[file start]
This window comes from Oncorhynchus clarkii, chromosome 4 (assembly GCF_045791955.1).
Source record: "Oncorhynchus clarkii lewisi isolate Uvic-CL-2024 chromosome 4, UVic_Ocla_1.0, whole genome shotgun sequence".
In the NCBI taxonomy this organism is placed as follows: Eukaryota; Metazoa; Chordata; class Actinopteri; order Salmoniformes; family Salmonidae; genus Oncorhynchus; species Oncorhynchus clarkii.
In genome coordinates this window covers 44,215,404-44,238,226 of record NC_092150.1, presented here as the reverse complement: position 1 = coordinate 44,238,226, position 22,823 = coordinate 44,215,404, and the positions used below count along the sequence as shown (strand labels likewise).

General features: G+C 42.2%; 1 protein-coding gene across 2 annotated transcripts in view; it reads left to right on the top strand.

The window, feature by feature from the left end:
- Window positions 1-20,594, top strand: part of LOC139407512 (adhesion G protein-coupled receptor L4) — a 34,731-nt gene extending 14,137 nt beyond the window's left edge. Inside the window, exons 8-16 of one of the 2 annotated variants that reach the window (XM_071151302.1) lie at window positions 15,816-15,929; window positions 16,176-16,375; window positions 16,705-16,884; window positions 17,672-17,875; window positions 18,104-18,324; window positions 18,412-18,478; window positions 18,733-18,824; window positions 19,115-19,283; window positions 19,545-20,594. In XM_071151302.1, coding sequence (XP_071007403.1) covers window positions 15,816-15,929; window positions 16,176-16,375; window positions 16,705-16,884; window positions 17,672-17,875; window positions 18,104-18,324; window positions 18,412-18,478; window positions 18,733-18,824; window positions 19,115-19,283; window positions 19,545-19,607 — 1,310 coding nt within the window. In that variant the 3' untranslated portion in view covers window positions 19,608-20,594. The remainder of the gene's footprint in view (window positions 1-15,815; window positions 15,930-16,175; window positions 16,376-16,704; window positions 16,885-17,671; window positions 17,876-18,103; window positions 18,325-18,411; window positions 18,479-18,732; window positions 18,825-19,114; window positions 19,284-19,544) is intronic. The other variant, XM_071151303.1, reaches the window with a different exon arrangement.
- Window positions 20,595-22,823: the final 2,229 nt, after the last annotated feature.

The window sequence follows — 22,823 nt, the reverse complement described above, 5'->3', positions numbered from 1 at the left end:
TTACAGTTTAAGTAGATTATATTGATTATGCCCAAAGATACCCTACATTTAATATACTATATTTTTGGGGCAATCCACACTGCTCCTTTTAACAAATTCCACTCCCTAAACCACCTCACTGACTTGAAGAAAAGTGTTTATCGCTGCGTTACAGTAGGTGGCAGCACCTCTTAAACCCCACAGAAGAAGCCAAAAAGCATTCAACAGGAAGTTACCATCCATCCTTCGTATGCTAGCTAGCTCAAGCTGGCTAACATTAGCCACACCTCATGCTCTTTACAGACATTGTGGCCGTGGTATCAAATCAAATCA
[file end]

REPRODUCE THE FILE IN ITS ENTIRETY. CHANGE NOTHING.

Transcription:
This window comes from Oncorhynchus clarkii, chromosome 4 (assembly GCF_045791955.1).
Source record: "Oncorhynchus clarkii lewisi isolate Uvic-CL-2024 chromosome 4, UVic_Ocla_1.0, whole genome shotgun sequence".
In the NCBI taxonomy this organism is placed as follows: Eukaryota; Metazoa; Chordata; class Actinopteri; order Salmoniformes; family Salmonidae; genus Oncorhynchus; species Oncorhynchus clarkii.
In genome coordinates this window covers 44,215,404-44,238,226 of record NC_092150.1, presented here as the reverse complement: position 1 = coordinate 44,238,226, position 22,823 = coordinate 44,215,404, and the positions used below count along the sequence as shown (strand labels likewise).

General features: G+C 42.2%; 1 protein-coding gene across 2 annotated transcripts in view; it reads left to right on the top strand.

The window, feature by feature from the left end:
- Window positions 1-20,594, top strand: part of LOC139407512 (adhesion G protein-coupled receptor L4) — a 34,731-nt gene extending 14,137 nt beyond the window's left edge. Inside the window, exons 8-16 of one of the 2 annotated variants that reach the window (XM_071151302.1) lie at window positions 15,816-15,929; window positions 16,176-16,375; window positions 16,705-16,884; window positions 17,672-17,875; window positions 18,104-18,324; window positions 18,412-18,478; window positions 18,733-18,824; window positions 19,115-19,283; window positions 19,545-20,594. In XM_071151302.1, coding sequence (XP_071007403.1) covers window positions 15,816-15,929; window positions 16,176-16,375; window positions 16,705-16,884; window positions 17,672-17,875; window positions 18,104-18,324; window positions 18,412-18,478; window positions 18,733-18,824; window positions 19,115-19,283; window positions 19,545-19,607 — 1,310 coding nt within the window. In that variant the 3' untranslated portion in view covers window positions 19,608-20,594. The remainder of the gene's footprint in view (window positions 1-15,815; window positions 15,930-16,175; window positions 16,376-16,704; window positions 16,885-17,671; window positions 17,876-18,103; window positions 18,325-18,411; window positions 18,479-18,732; window positions 18,825-19,114; window positions 19,284-19,544) is intronic. The other variant, XM_071151303.1, reaches the window with a different exon arrangement.
- Window positions 20,595-22,823: the final 2,229 nt, after the last annotated feature.

The window sequence follows — 22,823 nt, the reverse complement described above, 5'->3', positions numbered from 1 at the left end:
TTACAGTTTAAGTAGATTATATTGATTATGCCCAAAGATACCCTACATTTAATATACTATATTTTTGGGGCAATCCACACTGCTCCTTTTAACAAATTCCACTCCCTAAACCACCTCACTGACTTGAAGAAAAGTGTTTATCGCTGCGTTACAGTAGGTGGCAGCACCTCTTAAACCCCACAGAAGAAGCCAAAAAGCATTCAACAGGAAGTTACCATCCATCCTTCGTATGCTAGCTAGCTCAAGCTGGCTAACATTAGCCACACCTCATGCTCTTTACAGACATTGTGGCCGTGGTATCAAATCAAATCA